Why did you decide to switch gears from being a chef to wine importing/distribution and event management?
It wasn’t something that I planned on as I loved running and working in restaurants but, as my career progressed, I started moving more towards sales, marketing, and events. When, in 2002, I was flown to Berlin from Seoul and employed by a German wine importing company to channel their portfolio towards the New World, I went from running restaurants to selling into them and the move was seamless. Having a good understanding of your clientele is important and I understand the gastronomy business well, so I was naturally able to build good rapport with my sommelier and restaurant management clients. Looking back, I’m happy I made the move. The restaurant industry is a killer – long hours, heavy pressure, and it’s tough to make money in the sector. There are just so many flaws in the industry that can cause financial loss. The social life was great but the financial benefits just didn’t weigh up for me so I think simplifying to a trading operation made business life somewhat less stressful and more manageable from an operational point of view.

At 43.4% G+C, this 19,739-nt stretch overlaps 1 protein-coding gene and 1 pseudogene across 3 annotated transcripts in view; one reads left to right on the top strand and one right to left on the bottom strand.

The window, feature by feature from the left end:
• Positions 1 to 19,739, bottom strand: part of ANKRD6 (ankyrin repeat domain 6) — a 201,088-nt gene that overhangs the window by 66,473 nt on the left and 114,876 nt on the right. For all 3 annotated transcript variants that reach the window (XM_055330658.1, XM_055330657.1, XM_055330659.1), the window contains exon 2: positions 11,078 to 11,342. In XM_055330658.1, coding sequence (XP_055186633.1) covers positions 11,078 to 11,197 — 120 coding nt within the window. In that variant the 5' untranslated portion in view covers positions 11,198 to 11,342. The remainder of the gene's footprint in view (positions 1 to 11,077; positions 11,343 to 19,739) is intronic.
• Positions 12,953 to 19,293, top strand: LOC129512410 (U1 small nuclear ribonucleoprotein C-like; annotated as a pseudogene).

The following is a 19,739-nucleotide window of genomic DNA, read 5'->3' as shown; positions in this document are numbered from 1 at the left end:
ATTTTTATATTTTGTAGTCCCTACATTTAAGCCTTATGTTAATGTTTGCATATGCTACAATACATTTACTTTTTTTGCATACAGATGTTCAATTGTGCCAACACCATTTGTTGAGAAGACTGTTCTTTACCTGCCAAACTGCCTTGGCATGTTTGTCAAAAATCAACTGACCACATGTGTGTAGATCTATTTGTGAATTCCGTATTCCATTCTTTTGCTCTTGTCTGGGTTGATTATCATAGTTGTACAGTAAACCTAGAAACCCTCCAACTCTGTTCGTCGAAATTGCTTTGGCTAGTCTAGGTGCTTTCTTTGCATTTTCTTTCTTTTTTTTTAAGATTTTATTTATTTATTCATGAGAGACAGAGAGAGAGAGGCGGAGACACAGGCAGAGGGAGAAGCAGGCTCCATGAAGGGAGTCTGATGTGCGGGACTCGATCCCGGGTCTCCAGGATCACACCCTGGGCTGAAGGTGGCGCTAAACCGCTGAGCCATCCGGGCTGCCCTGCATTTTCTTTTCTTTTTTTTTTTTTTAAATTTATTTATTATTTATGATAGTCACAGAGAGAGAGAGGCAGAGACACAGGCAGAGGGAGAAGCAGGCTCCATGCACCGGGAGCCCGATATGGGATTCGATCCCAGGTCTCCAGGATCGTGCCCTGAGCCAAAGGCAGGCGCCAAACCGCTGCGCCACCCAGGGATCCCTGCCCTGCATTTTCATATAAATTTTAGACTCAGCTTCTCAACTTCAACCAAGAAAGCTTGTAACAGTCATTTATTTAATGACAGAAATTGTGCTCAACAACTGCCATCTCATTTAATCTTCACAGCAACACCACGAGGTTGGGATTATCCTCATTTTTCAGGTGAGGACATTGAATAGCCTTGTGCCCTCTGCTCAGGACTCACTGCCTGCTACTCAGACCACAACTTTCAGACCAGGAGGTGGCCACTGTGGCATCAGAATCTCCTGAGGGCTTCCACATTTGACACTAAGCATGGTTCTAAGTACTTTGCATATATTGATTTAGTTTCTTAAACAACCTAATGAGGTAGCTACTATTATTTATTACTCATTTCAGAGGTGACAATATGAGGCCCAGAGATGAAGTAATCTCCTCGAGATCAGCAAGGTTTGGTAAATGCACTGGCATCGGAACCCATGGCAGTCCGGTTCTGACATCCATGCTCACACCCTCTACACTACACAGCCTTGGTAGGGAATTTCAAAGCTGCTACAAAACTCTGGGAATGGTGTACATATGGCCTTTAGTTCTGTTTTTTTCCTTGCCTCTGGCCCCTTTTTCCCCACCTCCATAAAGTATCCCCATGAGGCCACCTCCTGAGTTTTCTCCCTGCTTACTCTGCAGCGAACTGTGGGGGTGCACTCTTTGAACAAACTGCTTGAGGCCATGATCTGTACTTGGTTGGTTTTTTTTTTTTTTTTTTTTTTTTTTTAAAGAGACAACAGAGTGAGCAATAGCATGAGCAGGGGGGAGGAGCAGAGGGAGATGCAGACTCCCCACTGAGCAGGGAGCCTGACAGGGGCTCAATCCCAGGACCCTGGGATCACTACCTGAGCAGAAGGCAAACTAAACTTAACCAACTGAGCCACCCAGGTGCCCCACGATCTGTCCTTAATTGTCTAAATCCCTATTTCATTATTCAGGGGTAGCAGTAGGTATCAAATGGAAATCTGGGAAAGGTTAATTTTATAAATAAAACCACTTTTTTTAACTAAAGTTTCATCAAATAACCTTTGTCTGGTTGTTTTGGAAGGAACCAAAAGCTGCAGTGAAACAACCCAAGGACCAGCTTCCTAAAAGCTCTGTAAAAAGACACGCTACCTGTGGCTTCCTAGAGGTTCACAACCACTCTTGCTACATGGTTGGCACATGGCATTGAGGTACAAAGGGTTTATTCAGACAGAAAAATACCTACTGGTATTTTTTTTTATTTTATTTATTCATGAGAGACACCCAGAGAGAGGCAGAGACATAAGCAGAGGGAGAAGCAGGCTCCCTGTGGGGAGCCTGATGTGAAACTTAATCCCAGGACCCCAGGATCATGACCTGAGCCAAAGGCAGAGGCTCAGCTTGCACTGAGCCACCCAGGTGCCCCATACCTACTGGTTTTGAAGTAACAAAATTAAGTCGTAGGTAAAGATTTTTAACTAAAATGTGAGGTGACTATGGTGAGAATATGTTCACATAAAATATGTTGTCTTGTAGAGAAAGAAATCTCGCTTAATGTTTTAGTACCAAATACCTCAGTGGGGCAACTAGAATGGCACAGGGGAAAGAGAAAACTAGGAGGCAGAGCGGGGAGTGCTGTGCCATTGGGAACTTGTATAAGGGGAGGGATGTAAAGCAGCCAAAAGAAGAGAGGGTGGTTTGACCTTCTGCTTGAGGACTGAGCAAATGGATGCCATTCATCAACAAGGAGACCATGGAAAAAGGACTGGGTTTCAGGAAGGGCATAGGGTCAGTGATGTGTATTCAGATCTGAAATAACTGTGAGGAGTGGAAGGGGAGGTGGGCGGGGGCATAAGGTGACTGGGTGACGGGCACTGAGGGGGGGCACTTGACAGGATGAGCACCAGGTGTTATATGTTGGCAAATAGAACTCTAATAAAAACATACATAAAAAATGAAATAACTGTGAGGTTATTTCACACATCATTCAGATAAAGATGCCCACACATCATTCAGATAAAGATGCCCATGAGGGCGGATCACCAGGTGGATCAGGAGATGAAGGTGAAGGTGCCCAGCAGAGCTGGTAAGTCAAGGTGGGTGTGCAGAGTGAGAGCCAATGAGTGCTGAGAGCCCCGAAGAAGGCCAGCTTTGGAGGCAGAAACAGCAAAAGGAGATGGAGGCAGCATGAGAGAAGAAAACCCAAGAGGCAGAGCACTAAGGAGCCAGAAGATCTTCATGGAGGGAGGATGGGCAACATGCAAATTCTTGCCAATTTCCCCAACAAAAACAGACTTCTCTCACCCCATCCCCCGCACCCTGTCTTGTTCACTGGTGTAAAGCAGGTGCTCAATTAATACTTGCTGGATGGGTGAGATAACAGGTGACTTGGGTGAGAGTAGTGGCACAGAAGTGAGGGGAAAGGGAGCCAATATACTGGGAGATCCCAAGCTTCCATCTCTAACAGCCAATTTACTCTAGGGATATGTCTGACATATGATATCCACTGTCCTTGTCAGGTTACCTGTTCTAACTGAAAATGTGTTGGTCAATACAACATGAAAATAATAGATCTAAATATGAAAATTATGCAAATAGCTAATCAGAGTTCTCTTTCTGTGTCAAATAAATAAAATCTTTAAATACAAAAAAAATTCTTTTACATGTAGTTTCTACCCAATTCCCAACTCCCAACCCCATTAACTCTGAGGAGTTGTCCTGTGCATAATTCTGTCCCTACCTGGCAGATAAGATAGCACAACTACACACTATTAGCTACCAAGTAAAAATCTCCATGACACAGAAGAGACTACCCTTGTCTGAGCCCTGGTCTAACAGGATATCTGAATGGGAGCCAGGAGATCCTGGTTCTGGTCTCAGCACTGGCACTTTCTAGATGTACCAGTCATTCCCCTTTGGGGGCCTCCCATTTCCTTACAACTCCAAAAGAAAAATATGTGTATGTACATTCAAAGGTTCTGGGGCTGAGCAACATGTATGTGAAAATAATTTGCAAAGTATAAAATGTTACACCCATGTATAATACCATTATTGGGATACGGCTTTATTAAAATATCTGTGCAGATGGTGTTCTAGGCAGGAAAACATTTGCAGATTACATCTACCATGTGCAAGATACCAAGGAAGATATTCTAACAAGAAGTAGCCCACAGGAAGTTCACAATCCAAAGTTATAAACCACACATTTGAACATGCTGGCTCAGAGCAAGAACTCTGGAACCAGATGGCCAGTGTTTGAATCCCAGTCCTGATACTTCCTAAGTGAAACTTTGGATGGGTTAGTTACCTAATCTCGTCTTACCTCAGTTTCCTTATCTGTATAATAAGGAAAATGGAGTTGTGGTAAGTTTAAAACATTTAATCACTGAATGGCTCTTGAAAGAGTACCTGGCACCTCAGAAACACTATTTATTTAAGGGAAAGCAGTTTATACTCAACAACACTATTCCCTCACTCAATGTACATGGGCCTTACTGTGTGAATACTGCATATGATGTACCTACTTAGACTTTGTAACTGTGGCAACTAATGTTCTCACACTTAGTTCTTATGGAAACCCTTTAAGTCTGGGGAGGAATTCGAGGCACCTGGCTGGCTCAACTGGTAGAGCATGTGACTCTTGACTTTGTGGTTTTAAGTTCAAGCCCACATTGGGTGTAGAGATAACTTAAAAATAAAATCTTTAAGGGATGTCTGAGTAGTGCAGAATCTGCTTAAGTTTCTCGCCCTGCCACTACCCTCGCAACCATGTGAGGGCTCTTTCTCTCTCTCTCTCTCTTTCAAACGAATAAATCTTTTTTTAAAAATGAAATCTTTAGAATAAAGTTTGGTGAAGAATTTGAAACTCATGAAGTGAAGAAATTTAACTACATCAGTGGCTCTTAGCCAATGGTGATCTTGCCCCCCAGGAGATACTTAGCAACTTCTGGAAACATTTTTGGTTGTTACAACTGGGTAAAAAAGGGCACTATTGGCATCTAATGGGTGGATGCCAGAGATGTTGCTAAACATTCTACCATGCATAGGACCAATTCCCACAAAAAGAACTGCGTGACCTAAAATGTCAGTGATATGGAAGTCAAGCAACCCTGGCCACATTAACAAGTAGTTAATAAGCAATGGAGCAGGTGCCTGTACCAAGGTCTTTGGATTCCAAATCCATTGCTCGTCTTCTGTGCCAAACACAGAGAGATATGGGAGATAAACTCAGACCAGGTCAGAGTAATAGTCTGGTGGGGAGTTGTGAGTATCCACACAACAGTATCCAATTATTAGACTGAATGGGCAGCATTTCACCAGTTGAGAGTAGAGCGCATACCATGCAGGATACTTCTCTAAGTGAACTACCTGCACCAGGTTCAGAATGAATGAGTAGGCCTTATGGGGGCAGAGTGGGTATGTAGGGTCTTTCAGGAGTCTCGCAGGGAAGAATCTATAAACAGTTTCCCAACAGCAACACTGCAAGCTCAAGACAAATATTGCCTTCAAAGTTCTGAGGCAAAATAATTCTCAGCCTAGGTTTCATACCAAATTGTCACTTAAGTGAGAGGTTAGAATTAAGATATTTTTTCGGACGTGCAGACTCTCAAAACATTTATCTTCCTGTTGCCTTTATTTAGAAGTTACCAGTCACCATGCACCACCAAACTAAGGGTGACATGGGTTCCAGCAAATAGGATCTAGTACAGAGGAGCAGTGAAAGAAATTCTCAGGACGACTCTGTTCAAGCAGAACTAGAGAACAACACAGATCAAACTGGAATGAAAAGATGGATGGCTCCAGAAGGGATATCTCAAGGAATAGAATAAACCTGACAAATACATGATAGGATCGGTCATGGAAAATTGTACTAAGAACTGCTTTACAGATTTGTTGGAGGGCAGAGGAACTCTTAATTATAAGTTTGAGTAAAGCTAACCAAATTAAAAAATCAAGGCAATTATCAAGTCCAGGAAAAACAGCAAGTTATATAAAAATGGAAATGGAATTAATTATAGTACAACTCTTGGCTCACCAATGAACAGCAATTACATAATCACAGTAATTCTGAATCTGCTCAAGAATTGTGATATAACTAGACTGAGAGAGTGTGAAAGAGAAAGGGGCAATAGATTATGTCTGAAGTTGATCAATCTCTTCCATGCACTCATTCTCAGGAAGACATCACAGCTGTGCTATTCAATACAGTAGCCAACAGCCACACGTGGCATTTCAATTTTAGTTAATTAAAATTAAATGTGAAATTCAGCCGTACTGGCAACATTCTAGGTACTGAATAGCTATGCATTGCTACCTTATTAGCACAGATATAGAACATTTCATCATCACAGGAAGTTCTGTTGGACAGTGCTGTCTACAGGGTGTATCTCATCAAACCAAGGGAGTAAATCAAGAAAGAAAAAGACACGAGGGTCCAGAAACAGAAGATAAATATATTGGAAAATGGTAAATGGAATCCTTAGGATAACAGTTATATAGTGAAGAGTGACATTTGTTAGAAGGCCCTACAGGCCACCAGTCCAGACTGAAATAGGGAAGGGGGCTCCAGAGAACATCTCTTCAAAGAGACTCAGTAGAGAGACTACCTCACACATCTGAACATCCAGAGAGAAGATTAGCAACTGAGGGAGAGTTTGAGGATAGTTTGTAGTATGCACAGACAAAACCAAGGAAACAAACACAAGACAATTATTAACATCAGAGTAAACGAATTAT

You’ve been running your company now for 13 years. How long did it take for it to become successful?